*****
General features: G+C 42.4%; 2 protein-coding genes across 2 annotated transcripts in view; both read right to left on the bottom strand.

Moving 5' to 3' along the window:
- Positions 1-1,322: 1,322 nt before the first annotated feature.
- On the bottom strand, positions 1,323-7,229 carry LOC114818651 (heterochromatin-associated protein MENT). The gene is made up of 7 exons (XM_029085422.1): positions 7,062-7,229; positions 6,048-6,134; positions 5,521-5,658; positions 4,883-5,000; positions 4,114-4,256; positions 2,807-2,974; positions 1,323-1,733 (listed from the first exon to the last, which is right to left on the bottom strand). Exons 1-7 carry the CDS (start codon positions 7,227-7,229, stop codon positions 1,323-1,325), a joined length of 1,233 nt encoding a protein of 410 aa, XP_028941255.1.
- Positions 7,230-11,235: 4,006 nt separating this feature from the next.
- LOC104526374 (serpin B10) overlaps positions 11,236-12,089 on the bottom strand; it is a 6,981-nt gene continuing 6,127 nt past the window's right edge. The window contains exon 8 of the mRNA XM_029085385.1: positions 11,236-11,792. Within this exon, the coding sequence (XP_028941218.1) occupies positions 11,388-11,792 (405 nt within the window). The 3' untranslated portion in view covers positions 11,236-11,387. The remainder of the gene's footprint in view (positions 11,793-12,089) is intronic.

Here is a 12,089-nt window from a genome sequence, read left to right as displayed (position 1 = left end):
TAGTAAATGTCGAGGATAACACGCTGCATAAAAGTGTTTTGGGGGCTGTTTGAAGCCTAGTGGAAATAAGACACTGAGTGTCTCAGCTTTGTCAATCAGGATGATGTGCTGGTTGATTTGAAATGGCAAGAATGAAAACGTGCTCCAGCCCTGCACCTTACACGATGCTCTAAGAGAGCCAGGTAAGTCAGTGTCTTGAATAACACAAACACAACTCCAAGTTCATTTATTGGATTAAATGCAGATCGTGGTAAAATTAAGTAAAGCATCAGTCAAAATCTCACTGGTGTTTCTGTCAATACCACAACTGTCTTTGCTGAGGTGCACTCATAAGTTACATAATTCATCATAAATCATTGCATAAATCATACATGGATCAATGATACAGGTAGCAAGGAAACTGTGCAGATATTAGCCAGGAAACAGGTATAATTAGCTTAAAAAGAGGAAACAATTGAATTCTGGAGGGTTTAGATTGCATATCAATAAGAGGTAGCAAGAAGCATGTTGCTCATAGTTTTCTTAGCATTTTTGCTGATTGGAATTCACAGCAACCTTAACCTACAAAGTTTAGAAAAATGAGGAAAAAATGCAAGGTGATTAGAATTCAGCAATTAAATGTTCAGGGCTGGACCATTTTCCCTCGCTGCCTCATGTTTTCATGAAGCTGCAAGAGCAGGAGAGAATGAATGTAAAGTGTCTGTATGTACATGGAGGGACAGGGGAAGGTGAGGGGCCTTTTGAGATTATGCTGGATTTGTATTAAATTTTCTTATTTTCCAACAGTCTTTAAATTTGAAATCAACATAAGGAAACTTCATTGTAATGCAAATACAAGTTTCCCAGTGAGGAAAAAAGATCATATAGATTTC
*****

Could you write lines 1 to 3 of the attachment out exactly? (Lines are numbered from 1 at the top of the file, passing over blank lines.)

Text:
General features: G+C 42.4%; 2 protein-coding genes across 2 annotated transcripts in view; both read right to left on the bottom strand.

Moving 5' to 3' along the window:
- Positions 1-1,322: 1,322 nt before the first annotated feature.